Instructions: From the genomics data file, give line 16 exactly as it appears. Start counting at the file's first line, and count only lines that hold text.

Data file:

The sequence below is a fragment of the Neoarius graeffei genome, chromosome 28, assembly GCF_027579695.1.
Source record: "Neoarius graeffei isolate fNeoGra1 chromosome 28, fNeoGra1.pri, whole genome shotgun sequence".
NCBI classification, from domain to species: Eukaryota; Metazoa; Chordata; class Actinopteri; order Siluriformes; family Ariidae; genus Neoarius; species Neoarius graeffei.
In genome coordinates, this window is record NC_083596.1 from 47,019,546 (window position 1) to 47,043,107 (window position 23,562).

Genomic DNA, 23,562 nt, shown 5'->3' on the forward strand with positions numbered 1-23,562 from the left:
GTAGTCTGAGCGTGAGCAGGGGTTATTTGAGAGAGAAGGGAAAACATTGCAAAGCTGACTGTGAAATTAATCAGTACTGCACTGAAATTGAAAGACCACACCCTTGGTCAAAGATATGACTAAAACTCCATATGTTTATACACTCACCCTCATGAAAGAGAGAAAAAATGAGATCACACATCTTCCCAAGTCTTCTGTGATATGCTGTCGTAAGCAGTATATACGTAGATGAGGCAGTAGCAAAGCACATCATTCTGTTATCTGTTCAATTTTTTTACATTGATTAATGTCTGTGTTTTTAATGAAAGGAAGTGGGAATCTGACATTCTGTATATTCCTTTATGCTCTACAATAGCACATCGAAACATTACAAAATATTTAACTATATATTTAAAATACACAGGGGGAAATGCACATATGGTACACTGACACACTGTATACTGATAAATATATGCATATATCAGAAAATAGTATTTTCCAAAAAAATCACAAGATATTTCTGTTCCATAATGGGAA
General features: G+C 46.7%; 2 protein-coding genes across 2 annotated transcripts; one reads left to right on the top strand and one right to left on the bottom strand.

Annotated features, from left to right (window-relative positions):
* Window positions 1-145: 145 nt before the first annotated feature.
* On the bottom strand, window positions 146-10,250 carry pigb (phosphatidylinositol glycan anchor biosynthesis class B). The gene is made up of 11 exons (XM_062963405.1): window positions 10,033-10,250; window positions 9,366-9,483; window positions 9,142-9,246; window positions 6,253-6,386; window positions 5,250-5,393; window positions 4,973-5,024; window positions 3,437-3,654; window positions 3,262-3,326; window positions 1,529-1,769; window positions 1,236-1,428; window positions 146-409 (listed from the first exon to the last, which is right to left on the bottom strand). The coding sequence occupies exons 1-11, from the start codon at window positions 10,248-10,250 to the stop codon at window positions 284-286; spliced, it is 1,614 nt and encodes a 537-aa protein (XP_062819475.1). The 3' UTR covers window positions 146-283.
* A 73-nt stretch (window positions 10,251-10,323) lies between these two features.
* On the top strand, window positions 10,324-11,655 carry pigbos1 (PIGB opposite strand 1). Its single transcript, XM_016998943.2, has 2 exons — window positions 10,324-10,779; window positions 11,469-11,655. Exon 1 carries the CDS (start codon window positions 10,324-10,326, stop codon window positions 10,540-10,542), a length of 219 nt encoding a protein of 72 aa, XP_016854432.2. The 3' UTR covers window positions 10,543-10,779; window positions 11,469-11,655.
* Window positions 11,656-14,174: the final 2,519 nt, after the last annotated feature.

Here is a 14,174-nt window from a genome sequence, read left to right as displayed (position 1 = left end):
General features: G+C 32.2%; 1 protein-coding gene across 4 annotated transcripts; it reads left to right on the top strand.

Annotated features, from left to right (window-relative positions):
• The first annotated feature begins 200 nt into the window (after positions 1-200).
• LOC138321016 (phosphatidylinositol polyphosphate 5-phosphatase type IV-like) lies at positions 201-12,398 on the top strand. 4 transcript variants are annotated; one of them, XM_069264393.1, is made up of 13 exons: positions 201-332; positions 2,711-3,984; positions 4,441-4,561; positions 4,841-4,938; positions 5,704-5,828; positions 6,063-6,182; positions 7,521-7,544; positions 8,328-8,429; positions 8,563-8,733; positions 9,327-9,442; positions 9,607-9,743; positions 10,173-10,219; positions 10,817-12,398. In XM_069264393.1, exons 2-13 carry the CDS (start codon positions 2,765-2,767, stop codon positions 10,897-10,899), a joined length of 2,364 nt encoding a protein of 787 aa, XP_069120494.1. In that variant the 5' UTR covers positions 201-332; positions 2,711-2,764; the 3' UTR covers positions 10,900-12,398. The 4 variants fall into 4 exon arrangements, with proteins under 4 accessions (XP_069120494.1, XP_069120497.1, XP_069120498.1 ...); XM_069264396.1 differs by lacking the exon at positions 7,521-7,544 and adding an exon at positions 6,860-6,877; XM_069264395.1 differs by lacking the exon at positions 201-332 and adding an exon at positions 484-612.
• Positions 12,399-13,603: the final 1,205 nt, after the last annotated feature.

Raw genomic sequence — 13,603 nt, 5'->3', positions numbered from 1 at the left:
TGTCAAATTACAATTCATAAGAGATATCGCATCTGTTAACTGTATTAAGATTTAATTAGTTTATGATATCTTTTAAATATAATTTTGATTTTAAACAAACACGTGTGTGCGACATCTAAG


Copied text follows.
Annotated features, from left to right (window-relative positions):